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Executive Summary

The 2020 global pandemic, accompanying economic distress, and growing concern about racial inequity have generated unprecedented demand for improved coordination between education and work in the United States. This report focuses on the pressing need to create and improve intermediaries — bridge builders that play a vital role in connecting local and regional educators, employers, policymakers, learners, and workers, helping them to speak a common language and tackle common challenges. 

“Bridge Builders: How Intermediaries Can Connect Education and Work in a Postpandemic World” demonstrates the tremendous potential of intermediaries by looking at promising models from around the world, including many in the United States. It shows how these bridge builders can connect a diverse group of stakeholders to create an education-employment system that will help the economy thrive while increasing opportunities for all, not only during the current global pandemic, but long after. The report grew out of a working group of 10 of the world’s leading education and workforce experts brought together in early 2020 by Strada Education Network and Lumina Foundation to discuss how promising efforts from around the globe might inform plans in the United States to better align postsecondary education and training with workforce needs.

“Bridge Builders” explores lessons learned and strategies for building stronger bridges between education and work, and it offers practical guidance for those who want to create, improve, or expand the role of intermediaries.

What are Intermediaries?

Intermediaries — also referred to as bridge builders, boundary spanners, conveners, and other names — fill the critical role of connecting all the parties in the system to empower people with the skills required in the labor force. Those parties generally include employers, educators, workers, and prospective workers. Within these categories may fall many other interests, such as unions, philanthropic and faith-based organizations, advocates for low-income people and racial and ethnic minorities, civic groups, chambers of commerce, political leaders, schools that place students in apprenticeships, and public agencies that help people find jobs. Intermediaries in the United States and globally include quasi-government entities such as New Zealand’s new Workforce Development Councils, nonprofits such as the Mobile (Alabama) Area Education Foundation, employer groups such as the Australian Industry Group, business associations such as the U.S. Chamber of Commerce, and higher education groups such as Britain’s Civic University Commission.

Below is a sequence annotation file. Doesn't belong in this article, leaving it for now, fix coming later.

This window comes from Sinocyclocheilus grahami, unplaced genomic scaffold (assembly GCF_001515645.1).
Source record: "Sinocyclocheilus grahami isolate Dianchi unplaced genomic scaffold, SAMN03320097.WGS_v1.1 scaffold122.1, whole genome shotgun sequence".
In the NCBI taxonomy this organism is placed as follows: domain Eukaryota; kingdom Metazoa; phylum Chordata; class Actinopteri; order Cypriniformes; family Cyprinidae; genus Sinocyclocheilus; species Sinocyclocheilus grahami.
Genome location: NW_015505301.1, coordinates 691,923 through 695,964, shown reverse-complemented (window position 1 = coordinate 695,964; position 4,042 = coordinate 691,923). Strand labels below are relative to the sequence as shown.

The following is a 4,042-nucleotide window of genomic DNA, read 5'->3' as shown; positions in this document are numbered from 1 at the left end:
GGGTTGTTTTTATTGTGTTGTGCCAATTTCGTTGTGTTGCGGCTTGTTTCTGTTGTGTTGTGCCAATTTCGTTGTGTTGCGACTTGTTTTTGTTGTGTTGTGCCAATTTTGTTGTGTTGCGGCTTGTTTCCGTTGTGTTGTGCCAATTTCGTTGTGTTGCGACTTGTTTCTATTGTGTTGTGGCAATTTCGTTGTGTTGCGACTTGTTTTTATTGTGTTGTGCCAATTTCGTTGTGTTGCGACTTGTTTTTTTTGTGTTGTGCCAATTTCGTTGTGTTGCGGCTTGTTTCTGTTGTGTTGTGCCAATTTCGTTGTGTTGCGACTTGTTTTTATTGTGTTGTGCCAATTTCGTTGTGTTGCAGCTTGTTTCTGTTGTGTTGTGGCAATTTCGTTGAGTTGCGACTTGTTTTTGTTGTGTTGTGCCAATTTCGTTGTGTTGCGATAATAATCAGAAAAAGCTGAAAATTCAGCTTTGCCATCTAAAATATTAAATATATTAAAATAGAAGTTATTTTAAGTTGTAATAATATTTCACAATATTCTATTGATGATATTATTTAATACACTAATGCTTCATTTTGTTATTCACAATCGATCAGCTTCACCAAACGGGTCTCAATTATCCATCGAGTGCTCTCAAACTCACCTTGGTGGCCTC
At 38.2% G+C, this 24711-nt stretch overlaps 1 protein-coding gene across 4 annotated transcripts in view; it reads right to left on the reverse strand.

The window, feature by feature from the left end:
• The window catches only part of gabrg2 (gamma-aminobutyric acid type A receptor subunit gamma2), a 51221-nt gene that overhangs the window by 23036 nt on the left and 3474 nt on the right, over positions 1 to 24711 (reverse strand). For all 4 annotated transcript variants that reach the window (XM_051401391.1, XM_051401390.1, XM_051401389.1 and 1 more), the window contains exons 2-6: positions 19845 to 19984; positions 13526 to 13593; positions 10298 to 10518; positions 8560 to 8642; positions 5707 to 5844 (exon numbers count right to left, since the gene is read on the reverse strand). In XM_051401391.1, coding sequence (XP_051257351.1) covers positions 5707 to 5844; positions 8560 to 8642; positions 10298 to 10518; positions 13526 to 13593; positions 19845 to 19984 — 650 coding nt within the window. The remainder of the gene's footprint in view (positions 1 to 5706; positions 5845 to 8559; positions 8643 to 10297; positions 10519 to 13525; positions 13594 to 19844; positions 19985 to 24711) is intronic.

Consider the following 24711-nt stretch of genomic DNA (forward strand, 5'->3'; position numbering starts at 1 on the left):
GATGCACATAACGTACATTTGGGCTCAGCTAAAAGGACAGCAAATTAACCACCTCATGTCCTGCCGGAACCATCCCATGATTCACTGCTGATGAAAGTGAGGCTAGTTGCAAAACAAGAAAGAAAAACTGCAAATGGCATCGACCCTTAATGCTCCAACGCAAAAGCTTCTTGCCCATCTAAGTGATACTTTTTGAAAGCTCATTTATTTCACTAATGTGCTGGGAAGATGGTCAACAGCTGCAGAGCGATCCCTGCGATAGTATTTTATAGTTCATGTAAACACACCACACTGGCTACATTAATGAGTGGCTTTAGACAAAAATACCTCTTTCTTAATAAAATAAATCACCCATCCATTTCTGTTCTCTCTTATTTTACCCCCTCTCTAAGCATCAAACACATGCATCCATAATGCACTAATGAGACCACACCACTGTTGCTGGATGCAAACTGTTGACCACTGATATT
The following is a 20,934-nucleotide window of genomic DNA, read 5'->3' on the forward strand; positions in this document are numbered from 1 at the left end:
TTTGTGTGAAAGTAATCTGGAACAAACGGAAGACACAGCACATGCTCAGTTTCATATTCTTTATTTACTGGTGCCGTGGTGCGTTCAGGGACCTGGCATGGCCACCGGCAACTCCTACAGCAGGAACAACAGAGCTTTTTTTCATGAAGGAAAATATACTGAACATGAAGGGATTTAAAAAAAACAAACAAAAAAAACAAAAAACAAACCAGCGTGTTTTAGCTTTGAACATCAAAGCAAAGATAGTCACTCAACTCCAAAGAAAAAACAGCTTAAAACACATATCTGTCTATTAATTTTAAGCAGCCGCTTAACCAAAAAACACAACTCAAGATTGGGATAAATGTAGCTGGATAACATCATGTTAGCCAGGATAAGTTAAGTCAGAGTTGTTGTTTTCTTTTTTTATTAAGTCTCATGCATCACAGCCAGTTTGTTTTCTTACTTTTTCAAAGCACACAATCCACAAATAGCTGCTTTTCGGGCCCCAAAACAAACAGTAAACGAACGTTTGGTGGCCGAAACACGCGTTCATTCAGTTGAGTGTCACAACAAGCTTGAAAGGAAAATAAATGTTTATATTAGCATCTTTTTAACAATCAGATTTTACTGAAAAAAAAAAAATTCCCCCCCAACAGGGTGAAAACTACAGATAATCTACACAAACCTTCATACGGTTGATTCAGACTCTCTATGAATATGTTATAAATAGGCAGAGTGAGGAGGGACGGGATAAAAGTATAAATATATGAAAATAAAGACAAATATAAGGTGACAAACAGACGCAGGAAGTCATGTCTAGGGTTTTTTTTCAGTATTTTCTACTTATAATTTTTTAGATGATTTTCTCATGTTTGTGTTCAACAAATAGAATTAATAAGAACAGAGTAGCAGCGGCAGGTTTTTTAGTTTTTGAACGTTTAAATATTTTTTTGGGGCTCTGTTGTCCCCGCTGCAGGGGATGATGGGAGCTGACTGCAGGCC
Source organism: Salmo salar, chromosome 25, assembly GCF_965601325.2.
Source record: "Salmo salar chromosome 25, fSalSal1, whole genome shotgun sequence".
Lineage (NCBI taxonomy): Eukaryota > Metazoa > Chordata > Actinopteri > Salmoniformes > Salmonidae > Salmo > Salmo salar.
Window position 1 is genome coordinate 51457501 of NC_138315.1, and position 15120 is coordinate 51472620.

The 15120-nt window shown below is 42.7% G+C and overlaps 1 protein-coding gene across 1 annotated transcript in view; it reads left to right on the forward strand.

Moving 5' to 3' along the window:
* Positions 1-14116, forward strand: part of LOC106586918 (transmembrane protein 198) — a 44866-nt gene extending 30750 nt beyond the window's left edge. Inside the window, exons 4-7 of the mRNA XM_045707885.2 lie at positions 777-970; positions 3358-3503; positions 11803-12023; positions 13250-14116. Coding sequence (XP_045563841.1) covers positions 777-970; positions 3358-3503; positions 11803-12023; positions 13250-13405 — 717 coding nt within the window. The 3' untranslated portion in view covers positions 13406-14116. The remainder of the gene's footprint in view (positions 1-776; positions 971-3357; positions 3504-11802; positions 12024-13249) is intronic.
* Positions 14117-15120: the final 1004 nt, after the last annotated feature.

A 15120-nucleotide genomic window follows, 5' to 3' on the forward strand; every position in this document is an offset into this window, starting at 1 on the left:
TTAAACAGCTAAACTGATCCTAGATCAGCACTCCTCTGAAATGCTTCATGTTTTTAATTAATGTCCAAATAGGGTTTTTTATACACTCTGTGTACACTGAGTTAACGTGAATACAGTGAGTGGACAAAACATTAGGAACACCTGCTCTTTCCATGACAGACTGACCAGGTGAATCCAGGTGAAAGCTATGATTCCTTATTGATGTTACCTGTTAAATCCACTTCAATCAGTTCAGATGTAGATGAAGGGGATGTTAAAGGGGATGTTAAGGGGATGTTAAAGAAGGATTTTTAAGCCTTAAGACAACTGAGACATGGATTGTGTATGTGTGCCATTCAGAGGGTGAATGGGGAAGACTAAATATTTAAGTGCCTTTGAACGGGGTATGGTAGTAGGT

The Challenges

Intermediaries must address multiple obstacles clogging the two-way pipeline between education and work in the United States:

  • In the midst of an economic recession, jobs are likely to be both abruptly eliminated and quickly added, with roles shifting dramatically, requiring workers to rapidly acquire additional training and skills.
  • There is inequitable access to successful pathways between education and work, a disparity that is especially limiting for Black, Latino, and low-income learners.
  • Learners seeking to navigate a dizzying array of credentials are hampered by the absence of a common language to match the skills they have or can learn with the skills demanded by employers.